Last autumn, for the second year in a row, I was fortunate to visit Spain and experience, up close, the growth of the country’s beer industry.
The Feria Internacional “El Arte de la Cerveza Artesana” was held in the culinary city of Vitoria-Gasteiz, where the locals embrace excellent food and are quickly appreciating good beer. During my days in the city, I was fortunate to try many of the beers being produced in the country, from innovative twists on a Helles lager from Zeta Brewing, to inspiring sours by the Sesma Brewery. Other standout breweries include Falken Brewing Co., which won a consumer preference award.
What was most evident from my last visit was 1) the overall use of hops has increased. Brewers are less afraid, it seems to include moderate, sometimes generous amount of hops in their ales. This reflects both a brewer’s willingness to use the ingredient and consumer’s acceptance. 2) Fewer infected beers. My first visit to Spain was full of clearly infected beers. They were difficult to drink. Better education, higher standards, and brewer pride has led to cleaner beers coming to market.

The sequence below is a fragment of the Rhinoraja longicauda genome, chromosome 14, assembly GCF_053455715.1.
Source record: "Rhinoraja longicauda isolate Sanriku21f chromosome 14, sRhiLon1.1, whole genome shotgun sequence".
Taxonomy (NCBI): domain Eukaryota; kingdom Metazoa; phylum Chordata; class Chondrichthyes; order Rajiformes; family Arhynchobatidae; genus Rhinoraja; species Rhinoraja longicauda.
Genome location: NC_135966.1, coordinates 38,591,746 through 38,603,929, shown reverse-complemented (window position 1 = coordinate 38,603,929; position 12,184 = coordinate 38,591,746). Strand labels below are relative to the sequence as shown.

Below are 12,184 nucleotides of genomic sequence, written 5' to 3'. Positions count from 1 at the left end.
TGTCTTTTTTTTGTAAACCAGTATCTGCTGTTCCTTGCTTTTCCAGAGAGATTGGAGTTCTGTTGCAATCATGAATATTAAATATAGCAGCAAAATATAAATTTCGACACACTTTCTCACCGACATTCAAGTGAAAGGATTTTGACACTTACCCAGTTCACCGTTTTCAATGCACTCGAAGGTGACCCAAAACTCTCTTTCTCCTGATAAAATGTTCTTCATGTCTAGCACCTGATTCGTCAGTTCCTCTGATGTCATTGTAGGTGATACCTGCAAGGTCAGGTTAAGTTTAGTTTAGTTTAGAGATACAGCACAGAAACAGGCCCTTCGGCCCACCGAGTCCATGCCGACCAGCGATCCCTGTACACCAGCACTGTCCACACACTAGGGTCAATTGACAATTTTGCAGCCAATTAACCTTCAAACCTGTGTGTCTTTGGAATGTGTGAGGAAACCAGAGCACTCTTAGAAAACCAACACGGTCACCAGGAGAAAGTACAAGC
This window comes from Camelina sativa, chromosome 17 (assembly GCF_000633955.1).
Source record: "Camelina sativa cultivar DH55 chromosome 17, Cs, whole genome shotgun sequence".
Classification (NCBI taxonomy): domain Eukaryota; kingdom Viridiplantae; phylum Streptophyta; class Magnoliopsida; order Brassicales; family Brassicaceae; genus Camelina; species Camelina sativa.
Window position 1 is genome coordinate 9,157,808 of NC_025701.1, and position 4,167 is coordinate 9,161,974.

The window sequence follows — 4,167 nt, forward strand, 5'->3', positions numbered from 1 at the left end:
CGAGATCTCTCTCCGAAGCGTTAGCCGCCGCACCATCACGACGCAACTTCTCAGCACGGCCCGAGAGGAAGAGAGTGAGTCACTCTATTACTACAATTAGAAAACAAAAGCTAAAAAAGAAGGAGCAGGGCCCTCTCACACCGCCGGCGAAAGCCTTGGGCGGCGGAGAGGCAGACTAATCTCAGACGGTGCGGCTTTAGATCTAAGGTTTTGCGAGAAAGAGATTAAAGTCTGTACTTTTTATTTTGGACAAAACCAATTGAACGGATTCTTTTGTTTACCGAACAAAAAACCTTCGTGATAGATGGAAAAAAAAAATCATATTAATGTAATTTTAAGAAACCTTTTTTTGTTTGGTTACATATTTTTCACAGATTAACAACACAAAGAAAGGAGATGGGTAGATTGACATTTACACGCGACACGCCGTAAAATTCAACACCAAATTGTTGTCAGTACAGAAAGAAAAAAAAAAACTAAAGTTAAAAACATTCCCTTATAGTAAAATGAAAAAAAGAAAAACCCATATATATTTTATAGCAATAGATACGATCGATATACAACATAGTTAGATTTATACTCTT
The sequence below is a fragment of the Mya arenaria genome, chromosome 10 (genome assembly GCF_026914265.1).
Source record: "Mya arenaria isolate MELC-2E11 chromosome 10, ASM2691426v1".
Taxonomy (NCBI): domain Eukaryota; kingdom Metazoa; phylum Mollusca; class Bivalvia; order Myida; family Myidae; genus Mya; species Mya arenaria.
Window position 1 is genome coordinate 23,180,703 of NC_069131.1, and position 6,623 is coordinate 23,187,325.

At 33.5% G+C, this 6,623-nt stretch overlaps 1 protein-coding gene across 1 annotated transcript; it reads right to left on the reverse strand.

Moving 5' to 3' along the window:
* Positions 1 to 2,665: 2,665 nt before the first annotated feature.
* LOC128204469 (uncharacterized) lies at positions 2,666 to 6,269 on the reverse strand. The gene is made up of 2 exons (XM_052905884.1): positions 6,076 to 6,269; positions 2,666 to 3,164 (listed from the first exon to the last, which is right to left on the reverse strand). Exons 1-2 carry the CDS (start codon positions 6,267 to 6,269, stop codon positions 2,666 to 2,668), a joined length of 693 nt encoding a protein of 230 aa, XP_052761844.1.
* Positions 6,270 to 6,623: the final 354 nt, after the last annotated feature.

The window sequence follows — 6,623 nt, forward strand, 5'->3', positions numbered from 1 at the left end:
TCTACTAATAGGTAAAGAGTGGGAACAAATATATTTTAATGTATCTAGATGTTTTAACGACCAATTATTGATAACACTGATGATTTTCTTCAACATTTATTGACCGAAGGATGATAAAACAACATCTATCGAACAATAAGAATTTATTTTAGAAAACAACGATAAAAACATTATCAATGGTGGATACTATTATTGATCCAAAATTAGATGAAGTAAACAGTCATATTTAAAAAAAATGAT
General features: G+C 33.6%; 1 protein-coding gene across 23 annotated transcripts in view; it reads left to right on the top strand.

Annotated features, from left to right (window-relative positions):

Seeing protocols and the facilities of breweries like Mateo & Bernabe and Naparbier show the standards that are in place in other countries are coming to prominence in Spain.
I can’t imagine that anyone left this year’s”El Arte de la Cerveza Artesana” unhappy. Not only was there an excellent selection of beer, but the food options were delicious and filling and the general sense of camaraderie between the attendees and the brewers was fun to watch. Watching the families, couples, friends dance, drink and eat in what is truly a unique setting is what made the event memorable for me. The organizers went to great lengths to present a safe, friendly, and educational experience for everyone who walked through the door. Because of beer’s great influence on food, this year’s location made sense and people clearly responded.
I suspect this was just the first of what will be many years of successful beer and food festivals.